With all of the momentum in the electric vehicle market, the hydrogen vehicles that Toyota (NYSE:TM), Honda, and Hyundai are launching face an uphill battle. Tesla Motors (NASDAQ:TSLA) has been the poster child of the EV revolution, but there's growing momentum across the industry. General Motors' (NYSE:GM) Chevy Volt was actually the best-selling EV in the U.S. last year and BMW reportedly sold out of its new i3 model before it could hit showrooms.
Unless hydrogen vehicles can overcome the strength of the EV movement, they risk being stranded by consumers before they ever hit the road.
Lacking infrastructure to compete
The battle between hydrogen fuel and electric vehicles can be seen as something like a VHS vs. Betamax standards battle. In this case, the installed base of fueling stations is analogous to the installed base of video players, which is really what decided the winner of the VHS vs. Betamax battle.
Without a network of stations to fuel vehicles, cost, range, and efficiency are moot points and that's why hydrogen's utterly lacking infrastructure is troubling. Below is a map of the hydrogen fueling stations in the U.S., and as you can see, outside of a small network in the Los Angeles area, there's not a critical mass of stations to make hydrogen an attractive automotive fuel source.
Not only is hydrogen not readily available, but building infrastructure would cost billions of dollars. Natural gas would either have to be converted into hydrogen at central plants and trucked to fueling stations, or the stations themselves would have to install a hydrogen generator to create hydrogen on-site.
This compares to the relative ease of installing an electric car charger. For a few thousand dollars any business or home can install a charger with power that exists on-site. According to PlugShare.com, where I live in Minneapolis (not exactly an EV hotbed) there are two dozen public chargers within a few miles of downtown -- and there are tens of thousands across the country.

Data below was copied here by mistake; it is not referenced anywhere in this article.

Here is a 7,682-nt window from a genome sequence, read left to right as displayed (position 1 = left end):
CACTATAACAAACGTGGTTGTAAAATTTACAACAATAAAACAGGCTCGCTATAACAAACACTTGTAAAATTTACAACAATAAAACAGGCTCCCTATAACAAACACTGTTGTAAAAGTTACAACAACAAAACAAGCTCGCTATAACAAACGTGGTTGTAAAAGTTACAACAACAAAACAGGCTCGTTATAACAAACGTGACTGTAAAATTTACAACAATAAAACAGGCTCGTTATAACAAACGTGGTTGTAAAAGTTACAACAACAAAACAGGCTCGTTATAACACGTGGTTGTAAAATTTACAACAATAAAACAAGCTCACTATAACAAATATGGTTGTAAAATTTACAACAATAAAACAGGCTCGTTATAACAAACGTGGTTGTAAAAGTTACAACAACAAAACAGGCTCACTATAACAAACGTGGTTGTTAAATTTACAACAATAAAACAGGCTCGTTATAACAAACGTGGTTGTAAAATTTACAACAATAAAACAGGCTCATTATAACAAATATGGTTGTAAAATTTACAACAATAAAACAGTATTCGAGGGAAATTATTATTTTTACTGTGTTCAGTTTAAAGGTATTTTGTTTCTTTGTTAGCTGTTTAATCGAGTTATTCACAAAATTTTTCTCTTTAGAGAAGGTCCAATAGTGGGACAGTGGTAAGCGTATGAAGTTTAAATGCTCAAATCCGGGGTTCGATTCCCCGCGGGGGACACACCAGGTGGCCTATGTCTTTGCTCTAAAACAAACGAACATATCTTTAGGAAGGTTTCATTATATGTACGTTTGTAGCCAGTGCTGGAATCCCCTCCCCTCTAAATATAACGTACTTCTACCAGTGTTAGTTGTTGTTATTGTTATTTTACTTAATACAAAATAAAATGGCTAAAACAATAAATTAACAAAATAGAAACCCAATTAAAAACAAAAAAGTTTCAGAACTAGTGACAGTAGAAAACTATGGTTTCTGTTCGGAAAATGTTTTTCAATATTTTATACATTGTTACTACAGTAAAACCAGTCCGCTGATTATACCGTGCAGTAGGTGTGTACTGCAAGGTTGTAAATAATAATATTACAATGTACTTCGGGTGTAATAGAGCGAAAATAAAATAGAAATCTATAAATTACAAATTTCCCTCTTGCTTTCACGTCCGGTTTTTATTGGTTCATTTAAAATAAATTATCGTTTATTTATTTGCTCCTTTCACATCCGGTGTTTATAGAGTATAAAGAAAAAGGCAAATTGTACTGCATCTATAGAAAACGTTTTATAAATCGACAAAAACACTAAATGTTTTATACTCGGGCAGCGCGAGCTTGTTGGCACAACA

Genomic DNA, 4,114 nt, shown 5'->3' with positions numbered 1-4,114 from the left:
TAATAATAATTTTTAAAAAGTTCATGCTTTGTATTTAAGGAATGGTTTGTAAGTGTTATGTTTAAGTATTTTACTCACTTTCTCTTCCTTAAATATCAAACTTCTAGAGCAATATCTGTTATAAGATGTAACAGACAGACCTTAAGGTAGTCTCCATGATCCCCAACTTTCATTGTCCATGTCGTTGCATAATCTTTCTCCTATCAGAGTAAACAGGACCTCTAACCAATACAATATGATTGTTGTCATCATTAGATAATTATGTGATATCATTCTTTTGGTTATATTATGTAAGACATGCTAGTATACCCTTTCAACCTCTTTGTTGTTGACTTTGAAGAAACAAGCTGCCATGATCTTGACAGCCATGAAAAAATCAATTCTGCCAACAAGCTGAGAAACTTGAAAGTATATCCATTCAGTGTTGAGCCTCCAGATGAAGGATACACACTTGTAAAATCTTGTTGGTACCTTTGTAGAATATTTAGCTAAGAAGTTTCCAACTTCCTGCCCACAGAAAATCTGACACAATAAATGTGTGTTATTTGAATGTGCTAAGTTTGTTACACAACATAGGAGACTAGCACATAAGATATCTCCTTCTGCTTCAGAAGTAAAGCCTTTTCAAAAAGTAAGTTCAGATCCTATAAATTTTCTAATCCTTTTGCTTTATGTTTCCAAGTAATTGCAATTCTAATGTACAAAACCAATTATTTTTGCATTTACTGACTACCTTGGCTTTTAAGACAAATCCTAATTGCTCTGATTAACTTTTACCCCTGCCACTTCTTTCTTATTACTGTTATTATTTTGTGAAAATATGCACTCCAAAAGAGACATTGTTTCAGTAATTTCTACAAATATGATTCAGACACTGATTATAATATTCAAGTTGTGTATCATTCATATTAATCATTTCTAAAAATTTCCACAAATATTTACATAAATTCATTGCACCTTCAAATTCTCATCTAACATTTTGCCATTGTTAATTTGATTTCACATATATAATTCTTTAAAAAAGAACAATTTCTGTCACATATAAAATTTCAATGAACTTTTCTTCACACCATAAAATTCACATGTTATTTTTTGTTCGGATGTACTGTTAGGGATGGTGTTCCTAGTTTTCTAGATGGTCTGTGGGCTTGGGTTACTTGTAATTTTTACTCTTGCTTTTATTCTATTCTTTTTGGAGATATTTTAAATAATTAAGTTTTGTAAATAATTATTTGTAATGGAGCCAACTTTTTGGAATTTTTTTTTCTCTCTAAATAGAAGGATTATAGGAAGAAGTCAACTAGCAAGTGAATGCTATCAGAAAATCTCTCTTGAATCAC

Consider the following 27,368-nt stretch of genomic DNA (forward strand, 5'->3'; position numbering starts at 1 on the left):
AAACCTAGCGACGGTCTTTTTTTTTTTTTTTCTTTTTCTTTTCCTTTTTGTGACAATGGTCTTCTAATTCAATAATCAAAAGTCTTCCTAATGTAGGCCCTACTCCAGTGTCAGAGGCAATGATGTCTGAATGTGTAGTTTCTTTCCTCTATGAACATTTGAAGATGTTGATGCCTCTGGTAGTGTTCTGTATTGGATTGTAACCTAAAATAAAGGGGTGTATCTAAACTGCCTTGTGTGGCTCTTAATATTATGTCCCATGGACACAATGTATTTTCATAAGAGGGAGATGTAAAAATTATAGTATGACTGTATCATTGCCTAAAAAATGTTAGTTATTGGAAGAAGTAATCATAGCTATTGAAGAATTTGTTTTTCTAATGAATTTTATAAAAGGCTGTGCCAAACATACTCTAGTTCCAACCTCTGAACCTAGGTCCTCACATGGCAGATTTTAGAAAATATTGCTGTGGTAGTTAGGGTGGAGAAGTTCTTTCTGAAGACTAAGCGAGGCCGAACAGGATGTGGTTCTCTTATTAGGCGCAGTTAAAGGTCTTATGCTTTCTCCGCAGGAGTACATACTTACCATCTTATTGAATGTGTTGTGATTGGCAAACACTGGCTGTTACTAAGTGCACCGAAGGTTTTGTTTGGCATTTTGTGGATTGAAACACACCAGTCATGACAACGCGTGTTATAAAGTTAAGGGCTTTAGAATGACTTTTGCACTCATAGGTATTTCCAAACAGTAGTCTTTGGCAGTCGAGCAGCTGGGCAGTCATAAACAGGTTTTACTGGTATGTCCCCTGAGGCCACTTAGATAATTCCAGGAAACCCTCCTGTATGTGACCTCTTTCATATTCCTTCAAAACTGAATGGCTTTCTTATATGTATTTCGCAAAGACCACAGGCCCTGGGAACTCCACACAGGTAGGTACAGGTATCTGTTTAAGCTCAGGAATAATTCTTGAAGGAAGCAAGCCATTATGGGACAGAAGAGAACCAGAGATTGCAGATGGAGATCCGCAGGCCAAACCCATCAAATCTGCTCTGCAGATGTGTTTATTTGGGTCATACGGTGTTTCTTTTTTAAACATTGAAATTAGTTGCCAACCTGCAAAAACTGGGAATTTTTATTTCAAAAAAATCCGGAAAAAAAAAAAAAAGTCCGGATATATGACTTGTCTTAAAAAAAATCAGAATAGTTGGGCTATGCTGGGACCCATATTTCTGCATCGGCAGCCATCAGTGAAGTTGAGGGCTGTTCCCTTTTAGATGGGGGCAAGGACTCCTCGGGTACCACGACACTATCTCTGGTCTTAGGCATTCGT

The battle between EVs and hydrogen fuel infrastructure will leave hydrogen cars stranded if they get too far away from home.
Manufacturing scale already building in EVs
Scale in infrastructure is important for future fuels, but so is manufacturing scale. Tesla Motors' Gigafactory is a testament to that, and the company's Model 3 is projected to cost around $35,000 as a result of the cost reductions scale brings.
As BMW, Volkswagen, GM, and other automakers launch more electric vehicles, the cost curve will continue to decline.
2015 hydrogen vehicles are expected to cost somewhere between $50,000 and $100,000, with detailed specifications and pricing available closer to launch. That's on par with an electric vehicle, but it's unknown if hydrogen fuel cells can lower costs at the same rate as lithium-ion batteries, which are commonly used in everything from cellphones to laptops.
Another thing to consider is that hydrogen vehicles have all of the components of an electric vehicle and then some. They actually turn hydrogen into electricity, store that power in a battery, and then power electric motors for power to the drive train. Unless the fuel cell and battery included in each hydrogen vehicle is less costly than the battery in an EV, they will fundamentally cost more.
Time is ticking on the hydrogen car
Toyota, Honda, and Hyundai say they're still committed to hydrogen as a fuel of the future, but they're already seeing the success EVs are having in the market. Tesla Motors is selling the Model S as fast as it can make them and BMW is selling out of both the i3 and hybrid i8 electric vehicles. Add in General Motors, with its best-selling Chevy Volt, along with Nissan and others, and the EV standard appears to be winning.
I wouldn't want to be betting on hydrogen vehicles at the moment, and given the lack of infrastructure in the U.S., it looks like they may be stranded before they even hit the roads.
Travis Hoium has no position in any stocks mentioned. The Motley Fool recommends BMW, Ford, General Motors, and Tesla Motors. The Motley Fool owns shares of Ford and Tesla Motors. Try any of our Foolish newsletter services free for 30 days. We Fools may not all hold the same opinions, but we all believe that considering a diverse range of insights makes us better investors. The Motley Fool has a disclosure policy.